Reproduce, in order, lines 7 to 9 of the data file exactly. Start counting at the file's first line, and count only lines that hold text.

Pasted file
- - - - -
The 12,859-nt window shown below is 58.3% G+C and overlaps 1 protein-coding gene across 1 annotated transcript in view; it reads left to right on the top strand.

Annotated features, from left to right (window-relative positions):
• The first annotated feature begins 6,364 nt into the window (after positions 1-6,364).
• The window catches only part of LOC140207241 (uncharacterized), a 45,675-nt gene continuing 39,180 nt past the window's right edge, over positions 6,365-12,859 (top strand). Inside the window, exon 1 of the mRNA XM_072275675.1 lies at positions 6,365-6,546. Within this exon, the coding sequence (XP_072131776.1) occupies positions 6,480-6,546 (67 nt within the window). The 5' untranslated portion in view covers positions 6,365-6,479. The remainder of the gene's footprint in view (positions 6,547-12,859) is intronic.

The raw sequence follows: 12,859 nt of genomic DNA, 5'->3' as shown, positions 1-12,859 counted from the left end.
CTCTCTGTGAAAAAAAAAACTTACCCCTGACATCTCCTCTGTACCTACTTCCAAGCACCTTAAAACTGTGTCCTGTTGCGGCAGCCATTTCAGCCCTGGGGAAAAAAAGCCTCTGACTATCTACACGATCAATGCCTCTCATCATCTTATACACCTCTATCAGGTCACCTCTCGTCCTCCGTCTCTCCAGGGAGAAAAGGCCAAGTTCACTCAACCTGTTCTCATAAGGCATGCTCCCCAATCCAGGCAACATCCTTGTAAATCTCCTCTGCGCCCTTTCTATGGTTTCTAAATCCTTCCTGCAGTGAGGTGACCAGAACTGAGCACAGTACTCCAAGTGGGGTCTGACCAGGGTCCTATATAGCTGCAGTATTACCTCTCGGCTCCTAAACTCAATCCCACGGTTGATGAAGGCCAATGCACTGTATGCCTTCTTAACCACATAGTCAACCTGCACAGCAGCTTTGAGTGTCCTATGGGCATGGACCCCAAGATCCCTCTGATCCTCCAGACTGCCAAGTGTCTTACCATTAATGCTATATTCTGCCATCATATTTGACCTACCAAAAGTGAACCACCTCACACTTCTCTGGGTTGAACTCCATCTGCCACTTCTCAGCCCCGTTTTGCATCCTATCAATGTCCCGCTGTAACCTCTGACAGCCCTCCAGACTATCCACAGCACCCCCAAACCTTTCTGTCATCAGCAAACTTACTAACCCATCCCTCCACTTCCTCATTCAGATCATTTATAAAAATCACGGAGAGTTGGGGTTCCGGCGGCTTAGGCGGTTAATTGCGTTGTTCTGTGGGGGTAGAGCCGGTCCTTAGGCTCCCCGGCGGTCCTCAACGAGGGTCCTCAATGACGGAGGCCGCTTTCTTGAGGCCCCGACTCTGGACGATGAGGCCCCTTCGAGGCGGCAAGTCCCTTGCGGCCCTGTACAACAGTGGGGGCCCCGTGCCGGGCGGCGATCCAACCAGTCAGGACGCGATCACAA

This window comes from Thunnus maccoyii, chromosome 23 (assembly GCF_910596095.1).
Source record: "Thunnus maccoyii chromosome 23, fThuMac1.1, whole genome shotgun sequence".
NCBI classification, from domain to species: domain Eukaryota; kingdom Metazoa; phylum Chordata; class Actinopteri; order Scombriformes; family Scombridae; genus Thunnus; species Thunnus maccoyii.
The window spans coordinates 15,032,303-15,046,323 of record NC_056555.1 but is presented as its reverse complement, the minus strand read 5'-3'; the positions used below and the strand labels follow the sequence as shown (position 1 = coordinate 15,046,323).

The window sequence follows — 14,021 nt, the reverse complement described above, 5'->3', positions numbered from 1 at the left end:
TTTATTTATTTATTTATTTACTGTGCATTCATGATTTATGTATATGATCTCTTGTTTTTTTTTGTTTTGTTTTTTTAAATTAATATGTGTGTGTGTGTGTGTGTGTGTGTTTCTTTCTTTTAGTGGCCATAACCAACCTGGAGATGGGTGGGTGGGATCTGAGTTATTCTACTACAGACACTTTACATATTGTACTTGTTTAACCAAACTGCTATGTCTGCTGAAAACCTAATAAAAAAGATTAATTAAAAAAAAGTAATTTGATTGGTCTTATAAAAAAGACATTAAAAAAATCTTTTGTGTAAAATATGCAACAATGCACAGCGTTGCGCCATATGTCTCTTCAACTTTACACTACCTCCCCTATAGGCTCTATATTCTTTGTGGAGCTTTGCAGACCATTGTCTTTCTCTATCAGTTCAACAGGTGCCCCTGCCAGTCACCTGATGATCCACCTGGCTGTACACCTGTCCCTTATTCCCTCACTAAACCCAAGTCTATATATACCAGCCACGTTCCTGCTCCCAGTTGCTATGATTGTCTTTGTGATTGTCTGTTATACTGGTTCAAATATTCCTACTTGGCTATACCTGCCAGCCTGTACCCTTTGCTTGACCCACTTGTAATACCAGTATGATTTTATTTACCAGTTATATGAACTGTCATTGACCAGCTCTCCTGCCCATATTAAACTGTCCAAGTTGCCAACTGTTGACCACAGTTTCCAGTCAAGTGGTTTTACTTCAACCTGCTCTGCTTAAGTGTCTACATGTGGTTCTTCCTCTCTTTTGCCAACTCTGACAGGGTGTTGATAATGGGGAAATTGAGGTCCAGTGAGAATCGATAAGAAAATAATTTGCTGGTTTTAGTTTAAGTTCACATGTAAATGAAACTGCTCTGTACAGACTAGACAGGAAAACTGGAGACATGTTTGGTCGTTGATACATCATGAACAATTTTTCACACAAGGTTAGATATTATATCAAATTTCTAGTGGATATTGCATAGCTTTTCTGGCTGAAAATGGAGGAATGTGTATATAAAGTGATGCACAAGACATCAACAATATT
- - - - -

This window comes from Thunnus maccoyii, chromosome 23 (assembly GCF_910596095.1).
Source record: "Thunnus maccoyii chromosome 23, fThuMac1.1, whole genome shotgun sequence".
NCBI classification, from domain to species: domain Eukaryota; kingdom Metazoa; phylum Chordata; class Actinopteri; order Scombriformes; family Scombridae; genus Thunnus; species Thunnus maccoyii.